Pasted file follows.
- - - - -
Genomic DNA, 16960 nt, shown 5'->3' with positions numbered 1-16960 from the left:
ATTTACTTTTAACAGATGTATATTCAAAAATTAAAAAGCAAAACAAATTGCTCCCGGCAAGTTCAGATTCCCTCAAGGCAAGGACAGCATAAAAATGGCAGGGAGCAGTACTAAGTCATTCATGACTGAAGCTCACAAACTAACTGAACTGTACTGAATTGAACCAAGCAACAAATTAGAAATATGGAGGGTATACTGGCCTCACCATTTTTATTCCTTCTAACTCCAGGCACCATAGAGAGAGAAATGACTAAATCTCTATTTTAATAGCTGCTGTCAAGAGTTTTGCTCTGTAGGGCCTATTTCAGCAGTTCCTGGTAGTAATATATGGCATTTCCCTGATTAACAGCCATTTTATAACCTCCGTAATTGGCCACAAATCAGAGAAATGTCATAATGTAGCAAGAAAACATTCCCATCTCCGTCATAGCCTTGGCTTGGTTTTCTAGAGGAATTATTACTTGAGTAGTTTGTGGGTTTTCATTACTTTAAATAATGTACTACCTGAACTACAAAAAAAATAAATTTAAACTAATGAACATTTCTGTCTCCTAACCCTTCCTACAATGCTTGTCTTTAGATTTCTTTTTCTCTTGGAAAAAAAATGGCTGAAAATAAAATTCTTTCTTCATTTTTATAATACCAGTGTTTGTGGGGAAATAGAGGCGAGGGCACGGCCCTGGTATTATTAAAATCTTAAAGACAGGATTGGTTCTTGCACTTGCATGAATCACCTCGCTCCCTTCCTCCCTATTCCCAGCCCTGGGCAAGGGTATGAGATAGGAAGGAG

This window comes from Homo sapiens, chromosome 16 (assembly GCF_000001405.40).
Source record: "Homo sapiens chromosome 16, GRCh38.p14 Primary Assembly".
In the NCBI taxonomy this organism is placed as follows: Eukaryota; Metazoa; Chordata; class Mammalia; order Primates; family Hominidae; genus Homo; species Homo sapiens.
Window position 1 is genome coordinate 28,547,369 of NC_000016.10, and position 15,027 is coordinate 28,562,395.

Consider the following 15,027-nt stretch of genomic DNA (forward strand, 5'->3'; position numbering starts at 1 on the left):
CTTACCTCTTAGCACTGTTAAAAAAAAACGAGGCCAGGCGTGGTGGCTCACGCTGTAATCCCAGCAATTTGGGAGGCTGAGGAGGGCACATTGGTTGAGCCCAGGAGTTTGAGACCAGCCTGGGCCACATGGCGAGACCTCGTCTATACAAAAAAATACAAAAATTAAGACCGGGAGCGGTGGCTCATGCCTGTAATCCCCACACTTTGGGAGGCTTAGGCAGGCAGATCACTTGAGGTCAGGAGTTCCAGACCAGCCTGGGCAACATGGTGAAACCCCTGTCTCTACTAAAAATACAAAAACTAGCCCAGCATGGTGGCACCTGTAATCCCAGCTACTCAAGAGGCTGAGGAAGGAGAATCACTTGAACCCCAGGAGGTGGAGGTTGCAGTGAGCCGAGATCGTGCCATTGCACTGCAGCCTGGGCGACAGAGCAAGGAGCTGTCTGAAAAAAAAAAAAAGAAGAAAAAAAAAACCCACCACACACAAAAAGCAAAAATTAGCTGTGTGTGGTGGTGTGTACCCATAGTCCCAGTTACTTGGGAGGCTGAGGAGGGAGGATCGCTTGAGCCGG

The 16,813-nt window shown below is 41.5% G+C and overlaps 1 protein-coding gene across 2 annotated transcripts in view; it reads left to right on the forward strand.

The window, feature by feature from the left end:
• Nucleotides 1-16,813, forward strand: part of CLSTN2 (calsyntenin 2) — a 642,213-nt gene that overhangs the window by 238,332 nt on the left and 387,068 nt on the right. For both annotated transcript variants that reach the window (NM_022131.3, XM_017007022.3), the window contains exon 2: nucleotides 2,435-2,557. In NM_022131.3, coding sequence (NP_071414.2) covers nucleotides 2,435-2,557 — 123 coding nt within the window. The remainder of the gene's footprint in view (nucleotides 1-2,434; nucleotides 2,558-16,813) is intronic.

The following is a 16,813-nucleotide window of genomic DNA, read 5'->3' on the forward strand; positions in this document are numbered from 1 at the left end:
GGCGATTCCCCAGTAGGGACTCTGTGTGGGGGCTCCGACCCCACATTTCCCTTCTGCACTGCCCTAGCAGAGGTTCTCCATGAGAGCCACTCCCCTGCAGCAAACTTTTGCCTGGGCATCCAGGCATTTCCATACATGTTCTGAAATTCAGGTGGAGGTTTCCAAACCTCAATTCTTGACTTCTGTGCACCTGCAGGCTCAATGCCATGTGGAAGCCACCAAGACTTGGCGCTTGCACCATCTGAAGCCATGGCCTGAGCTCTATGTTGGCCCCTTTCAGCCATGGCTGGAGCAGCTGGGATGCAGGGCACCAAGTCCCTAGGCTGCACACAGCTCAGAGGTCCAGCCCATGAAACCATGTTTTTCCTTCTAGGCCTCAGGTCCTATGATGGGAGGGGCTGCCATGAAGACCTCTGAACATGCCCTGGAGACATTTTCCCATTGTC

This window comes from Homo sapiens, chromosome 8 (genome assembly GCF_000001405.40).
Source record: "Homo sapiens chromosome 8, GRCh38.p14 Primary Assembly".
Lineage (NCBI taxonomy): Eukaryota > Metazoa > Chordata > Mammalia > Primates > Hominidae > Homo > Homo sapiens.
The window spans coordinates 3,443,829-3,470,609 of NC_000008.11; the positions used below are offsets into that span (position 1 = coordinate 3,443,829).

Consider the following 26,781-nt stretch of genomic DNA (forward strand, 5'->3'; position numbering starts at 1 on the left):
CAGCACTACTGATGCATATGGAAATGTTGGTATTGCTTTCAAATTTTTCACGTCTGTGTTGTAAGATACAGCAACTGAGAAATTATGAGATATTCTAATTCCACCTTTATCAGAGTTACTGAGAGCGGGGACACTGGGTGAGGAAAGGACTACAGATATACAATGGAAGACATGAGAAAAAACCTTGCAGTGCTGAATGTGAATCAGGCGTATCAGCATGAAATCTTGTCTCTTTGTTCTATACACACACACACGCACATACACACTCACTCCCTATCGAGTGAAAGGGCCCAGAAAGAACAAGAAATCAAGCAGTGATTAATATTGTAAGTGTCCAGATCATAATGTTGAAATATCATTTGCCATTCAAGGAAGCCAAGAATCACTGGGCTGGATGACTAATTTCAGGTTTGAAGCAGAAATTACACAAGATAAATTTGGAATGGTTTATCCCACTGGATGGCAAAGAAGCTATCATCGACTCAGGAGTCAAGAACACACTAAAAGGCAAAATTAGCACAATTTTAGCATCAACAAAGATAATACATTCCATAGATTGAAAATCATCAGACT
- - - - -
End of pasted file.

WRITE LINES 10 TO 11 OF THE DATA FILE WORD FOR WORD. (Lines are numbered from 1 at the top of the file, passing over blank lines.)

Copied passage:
The window, feature by feature from the left end:
• Nucleotides 1-16,813, forward strand: part of CLSTN2 (calsyntenin 2) — a 642,213-nt gene that overhangs the window by 238,332 nt on the left and 387,068 nt on the right. For both annotated transcript variants that reach the window (NM_022131.3, XM_017007022.3), the window contains exon 2: nucleotides 2,435-2,557. In NM_022131.3, coding sequence (NP_071414.2) covers nucleotides 2,435-2,557 — 123 coding nt within the window. The remainder of the gene's footprint in view (nucleotides 1-2,434; nucleotides 2,558-16,813) is intronic.